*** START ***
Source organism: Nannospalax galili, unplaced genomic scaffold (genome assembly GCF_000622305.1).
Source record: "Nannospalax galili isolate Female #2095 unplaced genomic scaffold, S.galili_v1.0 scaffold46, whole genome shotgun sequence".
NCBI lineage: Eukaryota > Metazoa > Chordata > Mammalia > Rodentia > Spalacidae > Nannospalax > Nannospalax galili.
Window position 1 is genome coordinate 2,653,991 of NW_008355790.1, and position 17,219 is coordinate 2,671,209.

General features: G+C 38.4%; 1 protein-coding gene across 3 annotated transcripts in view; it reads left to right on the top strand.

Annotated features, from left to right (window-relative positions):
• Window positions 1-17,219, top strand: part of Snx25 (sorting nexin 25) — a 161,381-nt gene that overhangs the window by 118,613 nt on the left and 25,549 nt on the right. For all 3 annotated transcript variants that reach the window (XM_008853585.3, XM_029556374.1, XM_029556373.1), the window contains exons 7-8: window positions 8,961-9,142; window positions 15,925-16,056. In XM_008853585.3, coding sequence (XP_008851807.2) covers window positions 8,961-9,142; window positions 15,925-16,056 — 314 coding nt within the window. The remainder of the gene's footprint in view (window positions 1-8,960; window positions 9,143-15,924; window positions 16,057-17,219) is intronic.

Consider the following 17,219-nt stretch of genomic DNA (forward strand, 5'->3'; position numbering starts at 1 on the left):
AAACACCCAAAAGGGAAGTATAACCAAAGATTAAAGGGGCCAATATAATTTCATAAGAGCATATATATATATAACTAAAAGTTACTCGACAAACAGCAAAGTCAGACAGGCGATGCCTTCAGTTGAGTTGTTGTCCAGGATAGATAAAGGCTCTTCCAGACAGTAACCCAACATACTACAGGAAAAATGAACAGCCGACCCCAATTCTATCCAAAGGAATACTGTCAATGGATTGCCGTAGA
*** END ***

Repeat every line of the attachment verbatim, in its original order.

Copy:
Source organism: Nannospalax galili, unplaced genomic scaffold (genome assembly GCF_000622305.1).
Source record: "Nannospalax galili isolate Female #2095 unplaced genomic scaffold, S.galili_v1.0 scaffold46, whole genome shotgun sequence".
NCBI lineage: Eukaryota > Metazoa > Chordata > Mammalia > Rodentia > Spalacidae > Nannospalax > Nannospalax galili.
Window position 1 is genome coordinate 2,653,991 of NW_008355790.1, and position 17,219 is coordinate 2,671,209.

General features: G+C 38.4%; 1 protein-coding gene across 3 annotated transcripts in view; it reads left to right on the top strand.

Annotated features, from left to right (window-relative positions):
• Window positions 1-17,219, top strand: part of Snx25 (sorting nexin 25) — a 161,381-nt gene that overhangs the window by 118,613 nt on the left and 25,549 nt on the right. For all 3 annotated transcript variants that reach the window (XM_008853585.3, XM_029556374.1, XM_029556373.1), the window contains exons 7-8: window positions 8,961-9,142; window positions 15,925-16,056. In XM_008853585.3, coding sequence (XP_008851807.2) covers window positions 8,961-9,142; window positions 15,925-16,056 — 314 coding nt within the window. The remainder of the gene's footprint in view (window positions 1-8,960; window positions 9,143-15,924; window positions 16,057-17,219) is intronic.

Consider the following 17,219-nt stretch of genomic DNA (forward strand, 5'->3'; position numbering starts at 1 on the left):
AAACACCCAAAAGGGAAGTATAACCAAAGATTAAAGGGGCCAATATAATTTCATAAGAGCATATATATATATAACTAAAAGTTACTCGACAAACAGCAAAGTCAGACAGGCGATGCCTTCAGTTGAGTTGTTGTCCAGGATAGATAAAGGCTCTTCCAGACAGTAACCCAACATACTACAGGAAAAATGAACAGCCGACCCCAATTCTATCCAAAGGAATACTGTCAATGGATTGCCGTAGA